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if method is on Stack and object is on heap then where do Static method is stored  RSS feed

 
ganesh pol
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if method is on Stack and object is on heap then where do Static method is
 
David Harkness
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All Java bytecode is part of the Class object instantiated by the JVM when loading a class, and all object instances are allocated on the heap. Similarly, all native code produced by a JIT is placed on the heap.

Anything in a thread's stack is by definition temporary and will disappear when the method call that put it there returns. Local variables and the method call chain make up the majority of the data on a stack; everything else goes on the heap so its lifecycle can be controlled by objects other than Threads.
[ May 02, 2005: Message edited by: David Harkness ]
 
ganesh pol
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sir i don't understand yet
 
David Harkness
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Explain exactly what you mean by "method is on Stack". Are you talking about the bytecode that performs the work for the method, built from the Java source code by the javac compiler?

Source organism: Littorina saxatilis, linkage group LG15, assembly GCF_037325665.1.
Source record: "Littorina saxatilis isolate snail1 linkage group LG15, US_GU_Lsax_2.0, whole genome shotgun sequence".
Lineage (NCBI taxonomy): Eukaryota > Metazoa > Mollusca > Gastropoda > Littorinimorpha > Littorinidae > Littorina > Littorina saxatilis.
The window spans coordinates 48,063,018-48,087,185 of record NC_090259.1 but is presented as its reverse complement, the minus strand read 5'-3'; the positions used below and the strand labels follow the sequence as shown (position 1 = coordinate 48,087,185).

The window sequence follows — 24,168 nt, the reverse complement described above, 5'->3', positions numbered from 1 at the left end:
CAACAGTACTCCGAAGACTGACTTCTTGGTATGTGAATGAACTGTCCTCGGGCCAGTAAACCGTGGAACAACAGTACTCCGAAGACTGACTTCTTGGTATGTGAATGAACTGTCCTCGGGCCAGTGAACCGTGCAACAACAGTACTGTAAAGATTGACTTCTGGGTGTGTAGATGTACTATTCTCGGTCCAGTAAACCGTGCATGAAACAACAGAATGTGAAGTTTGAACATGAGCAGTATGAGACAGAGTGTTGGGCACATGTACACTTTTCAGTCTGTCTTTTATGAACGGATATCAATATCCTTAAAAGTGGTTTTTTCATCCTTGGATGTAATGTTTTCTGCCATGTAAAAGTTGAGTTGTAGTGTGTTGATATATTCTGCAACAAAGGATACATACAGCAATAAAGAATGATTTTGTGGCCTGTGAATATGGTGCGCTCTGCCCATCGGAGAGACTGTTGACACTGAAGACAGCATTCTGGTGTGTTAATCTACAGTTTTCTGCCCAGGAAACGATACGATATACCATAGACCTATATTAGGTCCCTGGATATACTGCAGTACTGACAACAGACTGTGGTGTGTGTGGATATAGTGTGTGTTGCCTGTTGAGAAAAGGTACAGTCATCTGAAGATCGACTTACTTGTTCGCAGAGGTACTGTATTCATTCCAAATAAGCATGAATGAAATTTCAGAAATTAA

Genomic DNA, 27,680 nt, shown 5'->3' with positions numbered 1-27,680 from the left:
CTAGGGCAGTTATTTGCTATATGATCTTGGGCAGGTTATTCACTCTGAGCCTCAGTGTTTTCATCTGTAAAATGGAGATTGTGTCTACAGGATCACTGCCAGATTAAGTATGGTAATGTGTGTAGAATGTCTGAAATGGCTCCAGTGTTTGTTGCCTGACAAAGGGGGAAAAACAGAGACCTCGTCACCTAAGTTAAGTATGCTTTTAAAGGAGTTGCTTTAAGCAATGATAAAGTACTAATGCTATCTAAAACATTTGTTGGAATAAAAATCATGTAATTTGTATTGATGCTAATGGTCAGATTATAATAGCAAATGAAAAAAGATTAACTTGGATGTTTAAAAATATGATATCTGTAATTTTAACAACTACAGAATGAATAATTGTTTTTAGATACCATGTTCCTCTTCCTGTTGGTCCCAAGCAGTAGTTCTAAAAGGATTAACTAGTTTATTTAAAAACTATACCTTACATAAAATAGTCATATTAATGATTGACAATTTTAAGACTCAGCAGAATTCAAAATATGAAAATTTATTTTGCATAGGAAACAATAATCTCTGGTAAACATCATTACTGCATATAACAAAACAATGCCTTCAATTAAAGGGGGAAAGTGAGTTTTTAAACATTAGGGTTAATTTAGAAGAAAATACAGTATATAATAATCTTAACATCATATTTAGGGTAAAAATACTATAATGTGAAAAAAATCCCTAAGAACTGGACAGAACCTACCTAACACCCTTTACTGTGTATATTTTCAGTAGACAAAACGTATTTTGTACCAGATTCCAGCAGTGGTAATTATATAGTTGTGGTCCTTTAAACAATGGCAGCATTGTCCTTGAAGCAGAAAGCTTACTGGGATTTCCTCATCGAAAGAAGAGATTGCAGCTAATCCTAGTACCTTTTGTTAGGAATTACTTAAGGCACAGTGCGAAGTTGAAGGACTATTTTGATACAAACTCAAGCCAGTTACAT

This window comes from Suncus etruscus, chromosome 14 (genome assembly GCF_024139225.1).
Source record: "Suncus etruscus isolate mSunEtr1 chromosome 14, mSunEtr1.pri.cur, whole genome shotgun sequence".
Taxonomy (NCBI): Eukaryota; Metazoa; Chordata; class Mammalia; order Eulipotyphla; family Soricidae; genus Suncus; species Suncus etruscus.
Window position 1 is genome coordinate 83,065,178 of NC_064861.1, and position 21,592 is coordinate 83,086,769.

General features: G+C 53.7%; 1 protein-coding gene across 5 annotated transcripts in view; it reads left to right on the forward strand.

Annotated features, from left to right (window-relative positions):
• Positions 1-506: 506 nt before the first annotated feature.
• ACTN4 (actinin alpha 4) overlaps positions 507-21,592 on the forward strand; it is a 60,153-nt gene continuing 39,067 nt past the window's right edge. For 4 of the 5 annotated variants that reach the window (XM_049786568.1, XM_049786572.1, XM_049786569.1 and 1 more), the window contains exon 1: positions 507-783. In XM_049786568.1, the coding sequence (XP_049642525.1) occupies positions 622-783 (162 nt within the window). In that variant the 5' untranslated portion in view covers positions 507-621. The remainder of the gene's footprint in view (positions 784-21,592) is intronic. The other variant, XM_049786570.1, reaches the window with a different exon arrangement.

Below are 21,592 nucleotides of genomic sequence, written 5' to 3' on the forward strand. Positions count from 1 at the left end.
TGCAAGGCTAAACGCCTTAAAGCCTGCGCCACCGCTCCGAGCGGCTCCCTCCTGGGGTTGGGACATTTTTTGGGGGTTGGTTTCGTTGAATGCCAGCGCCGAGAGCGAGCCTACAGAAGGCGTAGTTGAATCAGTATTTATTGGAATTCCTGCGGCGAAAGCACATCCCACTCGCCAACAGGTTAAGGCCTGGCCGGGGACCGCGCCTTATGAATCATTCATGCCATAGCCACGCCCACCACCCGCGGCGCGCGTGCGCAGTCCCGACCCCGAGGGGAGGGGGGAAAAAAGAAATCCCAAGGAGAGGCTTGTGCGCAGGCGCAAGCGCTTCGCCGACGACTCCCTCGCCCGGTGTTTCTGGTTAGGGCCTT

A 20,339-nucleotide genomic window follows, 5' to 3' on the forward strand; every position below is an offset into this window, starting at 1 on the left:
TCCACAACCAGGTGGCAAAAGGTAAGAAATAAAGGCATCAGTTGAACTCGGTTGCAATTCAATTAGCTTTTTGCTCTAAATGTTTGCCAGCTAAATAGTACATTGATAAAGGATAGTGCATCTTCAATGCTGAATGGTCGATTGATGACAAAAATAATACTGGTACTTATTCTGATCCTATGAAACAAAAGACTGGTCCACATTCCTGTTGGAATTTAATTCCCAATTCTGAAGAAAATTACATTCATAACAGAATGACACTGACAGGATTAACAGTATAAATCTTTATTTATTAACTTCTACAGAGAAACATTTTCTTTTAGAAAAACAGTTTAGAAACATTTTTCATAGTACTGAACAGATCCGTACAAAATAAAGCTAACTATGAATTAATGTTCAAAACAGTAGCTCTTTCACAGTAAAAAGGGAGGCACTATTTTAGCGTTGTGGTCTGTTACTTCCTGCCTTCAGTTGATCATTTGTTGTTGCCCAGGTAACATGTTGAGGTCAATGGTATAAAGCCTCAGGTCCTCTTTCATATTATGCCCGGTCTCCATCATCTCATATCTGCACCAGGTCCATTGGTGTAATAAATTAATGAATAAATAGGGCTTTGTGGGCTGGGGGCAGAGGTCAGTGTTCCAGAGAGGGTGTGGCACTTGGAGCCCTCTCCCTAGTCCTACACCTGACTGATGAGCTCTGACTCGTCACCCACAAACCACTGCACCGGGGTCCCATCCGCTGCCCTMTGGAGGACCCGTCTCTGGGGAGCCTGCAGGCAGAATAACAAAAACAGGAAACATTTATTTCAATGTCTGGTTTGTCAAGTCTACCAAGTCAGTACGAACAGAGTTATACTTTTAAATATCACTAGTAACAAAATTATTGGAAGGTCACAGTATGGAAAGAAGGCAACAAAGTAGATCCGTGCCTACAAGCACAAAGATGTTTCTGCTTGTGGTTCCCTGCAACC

ganesh pol
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sir
since main is also Static method it is on Top of Stack(TOS)
no matter whether it is Static or non Static method method always Stored on TOS
is it Correct?

 
David Harkness
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Not answering questions seeking further understanding of your question doesn't improve the chances of us being able to answer it! If you answer my previous question "Explain exactly what you mean by 'method is on Stack'", you'll get better success.

That being said, I'll make an assumption given your followup: by "method is on Stack" you are refering to the information placed on the stack for a single method call: the values for the method's parameters and any local variables it defines. You are not talking about the executable bytecode for a method. If this assumption is false, I can't help without further information.

If the assumption is true, there is absolutely no difference in how static and instance (non-static) methods use the stack.* The stack contains the complete runtime state for a single thread (there is one per thread) from the first method executed -- main() or Thread.run() -- to the currently running method.

* There is possibly one minor difference: instance methods have access to a "this" local variable. It may or may not be placed on the stack (I have never needed to know), but I don't think this is related to what you were asking about.
[ May 03, 2005: Message edited by: David Harkness ]
 
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